Both the BBC and the Government are lying when they say there’s no constitutional need to consult Parliament over military action. Russia claims to have irrefutable evidence of British involvement in a staged Syrian gas attack. And a former senior military officer dismisses the entire operation as bunk. The British drift into dictatorship continues. At 3 am CET today, the air-strikes began.
Yesterday, Lord Alan West – a retired senior British Royal Navy officer – said he has strong reservations about taking allegations against Assad at face value, “because they don’t make much military sense”. He added:
“It seems to be utterly ludicrous for the military that is in the process of taking over an area to go and do something with chemical weapons, which will draw the wrath of the larger enemy down upon them…..If I was advising the opponents of Assad, I would be delighted to kill a few people there. Let’s face it, [the insurgents] don’t care if they kill women and children….We need to see incontrovertible truth about what has happened there and make a decision on that basis.”
But we don’t want to take any notice of that, for he is but one silly old scrounger from the House of Lords. I mean good God, we’ve already rebuffed the UN, the British people, the House of Commons and the facts. Pff….who cares about one Peer?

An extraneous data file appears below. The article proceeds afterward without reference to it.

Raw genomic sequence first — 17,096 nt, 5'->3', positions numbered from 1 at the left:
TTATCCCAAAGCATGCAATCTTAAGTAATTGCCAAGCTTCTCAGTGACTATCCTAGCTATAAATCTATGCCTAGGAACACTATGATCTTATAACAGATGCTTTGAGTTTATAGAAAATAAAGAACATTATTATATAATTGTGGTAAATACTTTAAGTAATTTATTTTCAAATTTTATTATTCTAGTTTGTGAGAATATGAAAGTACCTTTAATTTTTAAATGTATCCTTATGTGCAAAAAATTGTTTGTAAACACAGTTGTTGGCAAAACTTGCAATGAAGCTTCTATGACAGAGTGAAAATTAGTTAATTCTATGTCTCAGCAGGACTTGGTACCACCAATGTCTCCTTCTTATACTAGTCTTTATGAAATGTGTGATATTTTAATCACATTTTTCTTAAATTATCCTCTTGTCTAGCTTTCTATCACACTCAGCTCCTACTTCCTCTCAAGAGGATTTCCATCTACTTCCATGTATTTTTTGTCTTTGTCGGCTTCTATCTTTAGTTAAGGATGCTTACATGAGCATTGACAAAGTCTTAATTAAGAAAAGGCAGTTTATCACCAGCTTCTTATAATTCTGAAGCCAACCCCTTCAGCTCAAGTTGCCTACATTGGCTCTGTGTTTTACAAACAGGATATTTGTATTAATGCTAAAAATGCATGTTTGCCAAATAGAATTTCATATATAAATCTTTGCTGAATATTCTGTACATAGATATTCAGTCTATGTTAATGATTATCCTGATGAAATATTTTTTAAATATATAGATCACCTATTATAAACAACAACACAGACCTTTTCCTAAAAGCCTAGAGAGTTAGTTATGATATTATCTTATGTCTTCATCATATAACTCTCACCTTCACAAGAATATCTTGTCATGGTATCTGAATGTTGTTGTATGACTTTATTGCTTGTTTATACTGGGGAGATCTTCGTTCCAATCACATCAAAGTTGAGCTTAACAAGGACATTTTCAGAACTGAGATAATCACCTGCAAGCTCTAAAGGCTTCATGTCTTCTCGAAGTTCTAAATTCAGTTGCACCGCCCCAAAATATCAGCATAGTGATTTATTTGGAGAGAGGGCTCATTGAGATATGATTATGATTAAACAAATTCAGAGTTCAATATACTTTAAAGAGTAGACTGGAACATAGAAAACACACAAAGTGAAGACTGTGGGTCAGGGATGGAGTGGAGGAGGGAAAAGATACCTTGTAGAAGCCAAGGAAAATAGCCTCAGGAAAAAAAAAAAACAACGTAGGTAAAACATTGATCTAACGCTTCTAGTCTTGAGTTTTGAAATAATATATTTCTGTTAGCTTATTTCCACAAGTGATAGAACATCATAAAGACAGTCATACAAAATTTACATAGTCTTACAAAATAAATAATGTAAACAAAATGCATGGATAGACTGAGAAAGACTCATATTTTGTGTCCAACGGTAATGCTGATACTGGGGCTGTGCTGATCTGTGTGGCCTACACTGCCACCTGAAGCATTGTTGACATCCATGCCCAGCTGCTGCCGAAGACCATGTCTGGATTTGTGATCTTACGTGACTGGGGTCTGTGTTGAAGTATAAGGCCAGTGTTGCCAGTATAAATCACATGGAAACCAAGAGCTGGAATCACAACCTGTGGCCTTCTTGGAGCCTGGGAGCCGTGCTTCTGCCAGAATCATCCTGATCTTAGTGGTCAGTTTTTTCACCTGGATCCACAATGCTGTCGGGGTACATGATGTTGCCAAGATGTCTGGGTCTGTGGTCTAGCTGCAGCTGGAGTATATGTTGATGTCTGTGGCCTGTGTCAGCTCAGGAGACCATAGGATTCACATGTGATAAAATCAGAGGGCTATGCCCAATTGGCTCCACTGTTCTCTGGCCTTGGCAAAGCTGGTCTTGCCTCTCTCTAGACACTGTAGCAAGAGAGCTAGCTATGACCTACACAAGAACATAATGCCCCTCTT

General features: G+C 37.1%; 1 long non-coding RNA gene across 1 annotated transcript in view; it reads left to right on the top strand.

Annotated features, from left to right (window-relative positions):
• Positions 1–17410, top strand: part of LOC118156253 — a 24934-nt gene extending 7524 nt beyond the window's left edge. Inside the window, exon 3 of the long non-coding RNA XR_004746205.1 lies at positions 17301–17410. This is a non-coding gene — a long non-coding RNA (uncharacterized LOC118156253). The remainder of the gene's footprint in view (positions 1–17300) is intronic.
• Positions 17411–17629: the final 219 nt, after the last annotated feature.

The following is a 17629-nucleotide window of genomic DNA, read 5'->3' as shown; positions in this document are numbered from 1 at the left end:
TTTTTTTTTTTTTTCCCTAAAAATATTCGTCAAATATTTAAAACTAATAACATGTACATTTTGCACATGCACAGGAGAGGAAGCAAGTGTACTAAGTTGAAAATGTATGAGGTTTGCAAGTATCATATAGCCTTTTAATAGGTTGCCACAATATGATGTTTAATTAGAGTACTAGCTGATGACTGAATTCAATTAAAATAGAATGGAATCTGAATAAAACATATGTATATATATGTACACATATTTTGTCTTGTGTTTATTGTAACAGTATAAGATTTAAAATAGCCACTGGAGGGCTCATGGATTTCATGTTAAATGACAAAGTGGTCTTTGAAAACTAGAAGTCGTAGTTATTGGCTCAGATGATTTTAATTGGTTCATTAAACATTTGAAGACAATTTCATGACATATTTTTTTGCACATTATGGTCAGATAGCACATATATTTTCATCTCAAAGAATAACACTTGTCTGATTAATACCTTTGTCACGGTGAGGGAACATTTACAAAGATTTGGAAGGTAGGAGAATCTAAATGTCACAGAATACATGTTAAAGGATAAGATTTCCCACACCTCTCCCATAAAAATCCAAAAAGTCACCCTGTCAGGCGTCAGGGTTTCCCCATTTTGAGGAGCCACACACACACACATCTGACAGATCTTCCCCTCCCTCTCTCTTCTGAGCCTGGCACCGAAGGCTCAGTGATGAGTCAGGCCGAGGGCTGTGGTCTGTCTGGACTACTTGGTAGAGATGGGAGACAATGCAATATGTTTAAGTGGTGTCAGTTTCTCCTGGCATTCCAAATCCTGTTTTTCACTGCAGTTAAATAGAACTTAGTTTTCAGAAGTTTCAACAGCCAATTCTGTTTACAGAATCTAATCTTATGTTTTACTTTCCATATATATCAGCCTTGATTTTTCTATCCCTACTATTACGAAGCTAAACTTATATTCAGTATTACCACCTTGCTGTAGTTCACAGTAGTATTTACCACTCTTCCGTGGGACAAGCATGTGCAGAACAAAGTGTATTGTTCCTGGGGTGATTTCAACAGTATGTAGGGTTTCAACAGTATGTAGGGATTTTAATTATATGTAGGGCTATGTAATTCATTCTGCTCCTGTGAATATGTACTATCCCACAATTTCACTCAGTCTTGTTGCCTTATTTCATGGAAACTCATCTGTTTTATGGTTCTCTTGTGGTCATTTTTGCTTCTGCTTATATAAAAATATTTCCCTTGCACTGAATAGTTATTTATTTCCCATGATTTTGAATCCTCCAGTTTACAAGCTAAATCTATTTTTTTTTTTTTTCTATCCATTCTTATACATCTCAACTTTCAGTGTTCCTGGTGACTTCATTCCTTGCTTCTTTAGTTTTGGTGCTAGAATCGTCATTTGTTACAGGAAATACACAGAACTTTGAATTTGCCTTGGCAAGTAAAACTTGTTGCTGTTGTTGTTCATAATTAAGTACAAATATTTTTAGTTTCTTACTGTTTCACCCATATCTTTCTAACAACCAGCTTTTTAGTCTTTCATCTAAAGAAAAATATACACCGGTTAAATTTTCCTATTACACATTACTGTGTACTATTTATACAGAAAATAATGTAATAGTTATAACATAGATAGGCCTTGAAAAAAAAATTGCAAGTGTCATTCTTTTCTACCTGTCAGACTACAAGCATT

So at 2 am this morning BST, a joint strike was mounted against Damascus, and lots of people died because a formative British dictatorship told a pack of lies. There is no other way to put it, because (a) the Executive has bulldozed this through without any reference to the legislators (b) not a single one of the accusations made against Russia and Syria would stand up in a Court of Law and (c) it is rapidly becoming clear that – while the inspiration may have come from the US Alt State – Boris Johnson and his MI5 mates have been running this Black Op from Day One.
The claim coming from the Kremlin yesterday was that the UK pumped up the White Helmets to ‘get on with it’ over the last week. Russian defence minister Konashenkov told the media:
“The Russian Defense Ministry also has evidence that Britain had a direct involvement in arranging this provocation in Eastern Ghouta. We know for certain that between April 3 and April 6 the so-called White Helmets were seriously pressured from London to speed up the provocation that they were preparing.”
Katy Budge, the former Head of Constitutional Policy at the Cabinet Office, writes that she was: